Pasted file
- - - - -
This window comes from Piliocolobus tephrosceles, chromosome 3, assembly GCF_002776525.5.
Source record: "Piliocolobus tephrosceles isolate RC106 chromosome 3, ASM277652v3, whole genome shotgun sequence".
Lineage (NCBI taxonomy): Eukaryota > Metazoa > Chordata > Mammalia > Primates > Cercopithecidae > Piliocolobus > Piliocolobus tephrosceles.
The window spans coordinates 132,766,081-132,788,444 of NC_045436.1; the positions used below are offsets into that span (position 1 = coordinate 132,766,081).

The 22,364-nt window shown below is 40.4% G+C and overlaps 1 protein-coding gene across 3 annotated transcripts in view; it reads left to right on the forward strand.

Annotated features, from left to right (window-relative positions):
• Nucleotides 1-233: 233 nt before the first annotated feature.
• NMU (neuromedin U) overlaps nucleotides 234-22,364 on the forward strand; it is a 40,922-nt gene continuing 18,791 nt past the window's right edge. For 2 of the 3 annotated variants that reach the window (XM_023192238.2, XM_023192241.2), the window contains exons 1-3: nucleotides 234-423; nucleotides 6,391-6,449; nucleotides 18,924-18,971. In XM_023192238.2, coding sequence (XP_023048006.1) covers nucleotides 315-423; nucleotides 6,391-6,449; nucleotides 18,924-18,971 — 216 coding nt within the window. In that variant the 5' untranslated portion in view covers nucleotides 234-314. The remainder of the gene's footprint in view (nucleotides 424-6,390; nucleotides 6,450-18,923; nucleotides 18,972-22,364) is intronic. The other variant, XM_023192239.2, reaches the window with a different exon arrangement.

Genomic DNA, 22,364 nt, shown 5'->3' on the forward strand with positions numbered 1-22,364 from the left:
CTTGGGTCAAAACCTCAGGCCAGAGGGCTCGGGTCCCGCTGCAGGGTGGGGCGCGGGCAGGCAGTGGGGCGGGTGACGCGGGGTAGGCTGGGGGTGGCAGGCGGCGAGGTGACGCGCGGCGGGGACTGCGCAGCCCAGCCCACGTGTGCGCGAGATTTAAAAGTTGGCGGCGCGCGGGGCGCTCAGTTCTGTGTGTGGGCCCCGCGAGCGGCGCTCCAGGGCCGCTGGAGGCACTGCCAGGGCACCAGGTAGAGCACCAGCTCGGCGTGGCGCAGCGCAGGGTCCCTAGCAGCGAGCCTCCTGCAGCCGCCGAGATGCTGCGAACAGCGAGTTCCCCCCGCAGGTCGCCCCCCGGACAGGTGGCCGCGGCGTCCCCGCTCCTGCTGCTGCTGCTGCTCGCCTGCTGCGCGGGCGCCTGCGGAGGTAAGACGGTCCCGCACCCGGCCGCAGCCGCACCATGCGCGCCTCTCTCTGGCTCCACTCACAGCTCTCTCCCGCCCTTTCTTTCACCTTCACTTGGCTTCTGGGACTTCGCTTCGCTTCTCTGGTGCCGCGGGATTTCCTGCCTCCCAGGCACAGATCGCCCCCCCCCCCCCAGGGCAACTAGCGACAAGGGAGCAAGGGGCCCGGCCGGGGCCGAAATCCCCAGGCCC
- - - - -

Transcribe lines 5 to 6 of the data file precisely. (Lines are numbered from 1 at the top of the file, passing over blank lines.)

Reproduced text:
The 22,364-nt window shown below is 40.4% G+C and overlaps 1 protein-coding gene across 3 annotated transcripts in view; it reads left to right on the forward strand.

Annotated features, from left to right (window-relative positions):